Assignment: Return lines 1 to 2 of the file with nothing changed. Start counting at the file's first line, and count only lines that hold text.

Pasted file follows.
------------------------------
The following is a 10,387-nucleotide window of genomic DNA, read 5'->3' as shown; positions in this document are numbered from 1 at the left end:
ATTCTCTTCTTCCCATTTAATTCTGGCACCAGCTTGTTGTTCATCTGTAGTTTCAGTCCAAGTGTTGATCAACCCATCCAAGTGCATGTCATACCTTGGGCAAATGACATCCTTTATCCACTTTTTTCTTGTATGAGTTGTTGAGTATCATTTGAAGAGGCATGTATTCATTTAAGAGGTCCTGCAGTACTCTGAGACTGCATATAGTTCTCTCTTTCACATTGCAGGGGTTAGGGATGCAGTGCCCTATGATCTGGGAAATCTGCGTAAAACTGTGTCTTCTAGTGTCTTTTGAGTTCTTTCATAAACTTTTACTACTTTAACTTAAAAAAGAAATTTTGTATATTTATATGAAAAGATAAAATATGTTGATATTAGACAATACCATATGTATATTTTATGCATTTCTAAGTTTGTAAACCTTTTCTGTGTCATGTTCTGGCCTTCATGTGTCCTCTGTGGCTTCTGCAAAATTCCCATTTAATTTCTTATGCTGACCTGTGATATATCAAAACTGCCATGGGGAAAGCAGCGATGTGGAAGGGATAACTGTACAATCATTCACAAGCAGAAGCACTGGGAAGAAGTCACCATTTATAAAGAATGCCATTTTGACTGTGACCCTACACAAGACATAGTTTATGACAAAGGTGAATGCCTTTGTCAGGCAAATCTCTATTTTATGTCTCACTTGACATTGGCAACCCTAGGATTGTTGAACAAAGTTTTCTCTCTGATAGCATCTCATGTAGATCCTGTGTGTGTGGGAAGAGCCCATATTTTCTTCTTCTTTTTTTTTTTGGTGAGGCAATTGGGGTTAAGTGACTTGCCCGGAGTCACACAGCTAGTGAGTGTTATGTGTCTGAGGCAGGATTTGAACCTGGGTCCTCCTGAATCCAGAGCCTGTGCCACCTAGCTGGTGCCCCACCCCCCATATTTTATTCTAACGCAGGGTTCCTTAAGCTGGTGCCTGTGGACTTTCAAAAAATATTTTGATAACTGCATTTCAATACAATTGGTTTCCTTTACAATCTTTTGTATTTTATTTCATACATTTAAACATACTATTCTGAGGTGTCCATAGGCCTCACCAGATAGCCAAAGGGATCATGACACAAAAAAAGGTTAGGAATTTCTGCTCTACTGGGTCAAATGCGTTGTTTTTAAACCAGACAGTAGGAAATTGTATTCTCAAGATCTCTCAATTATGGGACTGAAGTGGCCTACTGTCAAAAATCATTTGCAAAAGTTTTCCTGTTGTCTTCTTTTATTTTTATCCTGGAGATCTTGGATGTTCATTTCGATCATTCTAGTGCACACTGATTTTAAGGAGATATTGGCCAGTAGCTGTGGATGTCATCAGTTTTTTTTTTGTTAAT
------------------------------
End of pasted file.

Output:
The following is a 10,387-nucleotide window of genomic DNA, read 5'->3' as shown; positions in this document are numbered from 1 at the left end:
ATTCTCTTCTTCCCATTTAATTCTGGCACCAGCTTGTTGTTCATCTGTAGTTTCAGTCCAAGTGTTGATCAACCCATCCAAGTGCATGTCATACCTTGGGCAAATGACATCCTTTATCCACTTTTTTCTTGTATGAGTTGTTGAGTATCATTTGAAGAGGCATGTATTCATTTAAGAGGTCCTGCAGTACTCTGAGACTGCATATAGTTCTCTCTTTCACATTGCAGGGGTTAGGGATGCAGTGCCCTATGATCTGGGAAATCTGCGTAAAACTGTGTCTTCTAGTGTCTTTTGAGTTCTTTCATAAACTTTTACTACTTTAACTTAAAAAAGAAATTTTGTATATTTATATGAAAAGATAAAATATGTTGATATTAGACAATACCATATGTATATTTTATGCATTTCTAAGTTTGTAAACCTTTTCTGTGTCATGTTCTGGCCTTCATGTGTCCTCTGTGGCTTCTGCAAAATTCCCATTTAATTTCTTATGCTGACCTGTGATATATCAAAACTGCCATGGGGAAAGCAGCGATGTGGAAGGGATAACTGTACAATCATTCACAAGCAGAAGCACTGGGAAGAAGTCACCATTTATAAAGAATGCCATTTTGACTGTGACCCTACACAAGACATAGTTTATGACAAAGGTGAATGCCTTTGTCAGGCAAATCTCTATTTTATGTCTCACTTGACATTGGCAACCCTAGGATTGTTGAACAAAGTTTTCTCTCTGATAGCATCTCATGTAGATCCTGTGTGTGTGGGAAGAGCCCATATTTTCTTCTTCTTTTTTTTTTTGGTGAGGCAATTGGGGTTAAGTGACTTGCCCGGAGTCACACAGCTAGTGAGTGTTATGTGTCTGAGGCAGGATTTGAACCTGGGTCCTCCTGAATCCAGAGCCTGTGCCACCTAGCTGGTGCCCCACCCCCCATATTTTATTCTAACGCAGGGTTCCTTAAGCTGGTGCCTGTGGACTTTCAAAAAATATTTTGATAACTGCATTTCAATACAATTGGTTTCCTTTACAATCTTTTGTATTTTATTTCATACATTTAAACATACTATTCTGAGGTGTCCATAGGCCTCACCAGATAGCCAAAGGGATCATGACACAAAAAAAGGTTAGGAATTTCTGCTCTACTGGGTCAAATGCGTTGTTTTTAAACCAGACAGTAGGAAATTGTATTCTCAAGATCTCTCAATTATGGGACTGAAGTGGCCTACTGTCAAAAATCATTTGCAAAAGTTTTCCTGTTGTCTTCTTTTATTTTTATCCTGGAGATCTTGGATGTTCATTTCGATCATTCTAGTGCACACTGATTTTAAGGAGATATTGGCCAGTAGCTGTGGATGTCATCAGTTTTTTTTTTGTTAAT